If you don't know what Fib Sunday is, or indeed, what's going on, click here for the original instructions. They're really sweet and with no bitter aftertaste!

In brief:

1) I take the topic as given in last week's final entry, write a Fib and give a new topic.
2) Your reply to the topic is in the form of a Fib in the comment section.
3) You then supply the next topic.
4) The next visitor replies with a Fib on the newly given topic and then provides a new topic and so on...

A Fib is a six line, twenty syllable poem with a syllable count by line of 1/1/2/3/5/8. The only restriction on a Fib is that the syllable count follow the Fibonacci sequence. An example of a classic fib:

One
Small,
Precise,
Poetic,
Spiraling mixture:
Math plus poetry yields the Fib.

Last week, Phyllis left us with same as Brian's. Now, does this mean same as Brian's is the topic or is the topic the one as left by Brian previously...?

Frump Friedkin and the greasy doughnuts that ate a hole in the chocolate covered tarpaulin hiding Brad Pitt's frozen banana hammock.

Brad!
No!
Stop it!
Banana...
...takes the greasy rings.
Not Frump's brown length, undercover.

Next topic:

Deepest red.

Thursday, April 26, 2007

Science

Medical science - what a world of wonder, dear reader!

Your very own wee Minge seems saved from the perils of fatal death, all thanks to Dr Wendy, some chemicals and her firm belief in the power of pineapple. Yes, pineapple! I fibbed, today, at the hospital, telling her I'd been eating it every day, just as she'd advised.

So if pineapple hasn't cured my tongue - what has?

When I was young, I had a chemistry set. Recommended age group - twelve and over. I'd have been about eight or nine years old. My brother would have been seventeen or eighteen. He, once suspended from school for causing a fire in the science lab, me, home on a school day all thanks to chickenpox.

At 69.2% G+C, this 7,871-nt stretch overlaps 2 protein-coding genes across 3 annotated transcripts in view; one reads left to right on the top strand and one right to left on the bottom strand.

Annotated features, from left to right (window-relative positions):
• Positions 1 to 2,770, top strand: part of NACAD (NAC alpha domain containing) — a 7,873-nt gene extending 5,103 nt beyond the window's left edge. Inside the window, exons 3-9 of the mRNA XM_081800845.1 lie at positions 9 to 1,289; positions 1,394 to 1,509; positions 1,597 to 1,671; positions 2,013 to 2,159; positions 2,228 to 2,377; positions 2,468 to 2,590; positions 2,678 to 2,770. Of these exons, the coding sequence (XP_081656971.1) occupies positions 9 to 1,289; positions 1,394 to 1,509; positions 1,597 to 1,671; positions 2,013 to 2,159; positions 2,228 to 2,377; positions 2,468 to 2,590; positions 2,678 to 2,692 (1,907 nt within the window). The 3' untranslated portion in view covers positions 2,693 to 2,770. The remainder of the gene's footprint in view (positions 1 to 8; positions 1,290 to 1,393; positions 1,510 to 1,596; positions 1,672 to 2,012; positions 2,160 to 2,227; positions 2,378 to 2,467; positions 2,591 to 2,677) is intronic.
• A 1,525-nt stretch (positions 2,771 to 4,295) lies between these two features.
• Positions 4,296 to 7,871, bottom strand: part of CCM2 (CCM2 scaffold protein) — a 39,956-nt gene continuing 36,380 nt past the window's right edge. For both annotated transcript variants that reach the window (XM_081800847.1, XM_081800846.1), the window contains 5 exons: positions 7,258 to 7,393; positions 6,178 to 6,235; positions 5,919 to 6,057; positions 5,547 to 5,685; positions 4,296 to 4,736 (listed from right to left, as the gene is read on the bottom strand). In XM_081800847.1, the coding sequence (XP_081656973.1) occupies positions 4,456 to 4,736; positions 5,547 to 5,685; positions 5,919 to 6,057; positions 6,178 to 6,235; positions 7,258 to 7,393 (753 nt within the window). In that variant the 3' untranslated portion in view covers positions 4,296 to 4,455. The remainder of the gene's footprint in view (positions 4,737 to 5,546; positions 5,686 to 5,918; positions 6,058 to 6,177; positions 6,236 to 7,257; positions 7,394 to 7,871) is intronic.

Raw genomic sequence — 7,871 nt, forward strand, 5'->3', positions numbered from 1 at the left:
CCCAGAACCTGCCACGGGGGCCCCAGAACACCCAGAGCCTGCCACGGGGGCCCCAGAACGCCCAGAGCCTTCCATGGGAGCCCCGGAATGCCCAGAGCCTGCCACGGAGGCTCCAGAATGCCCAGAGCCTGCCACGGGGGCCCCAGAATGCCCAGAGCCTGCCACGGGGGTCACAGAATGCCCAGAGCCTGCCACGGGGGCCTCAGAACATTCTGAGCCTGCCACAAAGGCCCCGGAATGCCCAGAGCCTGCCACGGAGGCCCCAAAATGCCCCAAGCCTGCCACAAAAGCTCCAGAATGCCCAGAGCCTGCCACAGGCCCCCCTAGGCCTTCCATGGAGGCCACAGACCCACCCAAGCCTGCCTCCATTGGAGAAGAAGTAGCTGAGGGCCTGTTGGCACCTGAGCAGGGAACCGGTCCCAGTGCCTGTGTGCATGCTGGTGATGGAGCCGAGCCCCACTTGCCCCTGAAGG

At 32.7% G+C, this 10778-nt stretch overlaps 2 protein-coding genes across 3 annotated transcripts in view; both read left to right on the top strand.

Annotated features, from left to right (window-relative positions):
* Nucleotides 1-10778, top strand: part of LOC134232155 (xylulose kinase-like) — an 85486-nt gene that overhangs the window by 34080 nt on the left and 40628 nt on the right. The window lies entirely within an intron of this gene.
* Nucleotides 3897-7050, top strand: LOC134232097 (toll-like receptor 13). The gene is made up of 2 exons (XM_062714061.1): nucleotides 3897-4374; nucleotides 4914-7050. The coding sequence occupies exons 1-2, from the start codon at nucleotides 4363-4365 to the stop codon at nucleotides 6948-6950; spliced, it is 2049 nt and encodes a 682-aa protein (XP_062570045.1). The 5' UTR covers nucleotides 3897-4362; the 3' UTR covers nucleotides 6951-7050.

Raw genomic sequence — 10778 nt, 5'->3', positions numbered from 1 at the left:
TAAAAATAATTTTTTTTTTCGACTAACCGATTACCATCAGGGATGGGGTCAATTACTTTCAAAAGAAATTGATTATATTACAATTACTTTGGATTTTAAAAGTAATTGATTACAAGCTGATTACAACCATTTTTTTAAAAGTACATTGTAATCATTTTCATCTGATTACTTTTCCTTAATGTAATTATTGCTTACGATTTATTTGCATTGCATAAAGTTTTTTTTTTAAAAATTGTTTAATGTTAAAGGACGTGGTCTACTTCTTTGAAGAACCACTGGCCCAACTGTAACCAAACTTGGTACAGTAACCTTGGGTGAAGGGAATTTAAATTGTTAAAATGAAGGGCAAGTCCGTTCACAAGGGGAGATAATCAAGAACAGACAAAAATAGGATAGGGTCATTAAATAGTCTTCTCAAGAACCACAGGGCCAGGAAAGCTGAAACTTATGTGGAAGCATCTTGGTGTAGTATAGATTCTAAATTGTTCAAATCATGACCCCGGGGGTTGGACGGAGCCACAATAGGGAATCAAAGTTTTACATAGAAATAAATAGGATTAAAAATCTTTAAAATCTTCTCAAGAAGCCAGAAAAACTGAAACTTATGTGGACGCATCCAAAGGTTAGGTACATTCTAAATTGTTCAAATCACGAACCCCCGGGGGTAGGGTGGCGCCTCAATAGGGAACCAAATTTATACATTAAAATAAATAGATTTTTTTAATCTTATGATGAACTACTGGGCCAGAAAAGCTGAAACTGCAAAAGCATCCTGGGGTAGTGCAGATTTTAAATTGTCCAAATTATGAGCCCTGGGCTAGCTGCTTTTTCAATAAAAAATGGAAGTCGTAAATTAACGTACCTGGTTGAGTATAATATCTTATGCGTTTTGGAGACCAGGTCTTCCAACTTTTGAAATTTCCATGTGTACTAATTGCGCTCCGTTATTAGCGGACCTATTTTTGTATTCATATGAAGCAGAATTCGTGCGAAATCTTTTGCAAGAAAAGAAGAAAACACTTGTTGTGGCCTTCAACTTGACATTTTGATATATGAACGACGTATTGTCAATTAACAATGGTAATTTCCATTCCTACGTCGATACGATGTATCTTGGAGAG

"Let's be chemists!" decides my brother.

Out came the box of tricks. The tubes. The powders. The liquids.

But the contents of the box were not enough for my brother. So we raided Mum's cupboards and the larder for bicarbonate of soda, salt, food colouring and bleach. A mad potion was brewed, yes, and in a tumbler it went.

"Drink this and you'll change," said my brother.
"Yes, from alive to dead!" shouted Mum as she came in from the back garden. "Put that down!"

I did as I was told.

The only other experiments I ever did with my brother were the lighting of our farts with a cigarette lighter and making slug soup. Slug soup was easy. There were only two ingredients: slugs and salt. Jamie Oliver would frown upon our recipe, though. The slugs were organic, yes, and there was no added fat, but the salt was cheap and nasty table salt, definitely not posh Maldon sea salt.

I often wonder about the blue potion we made in the kitchen in the early 1980s. I wonder what it really would have done to me. Penicillin was discovered accidentally. Perhaps my brother and I had invented a cure for something. We'll never know.

One thing I do know, though, is that the potion would have had more of an effect on me, I'm sure, than the (non-existant) pineapple.

Wednesday, April 25, 2007

Kingmaker

Bonjour ma petite fille!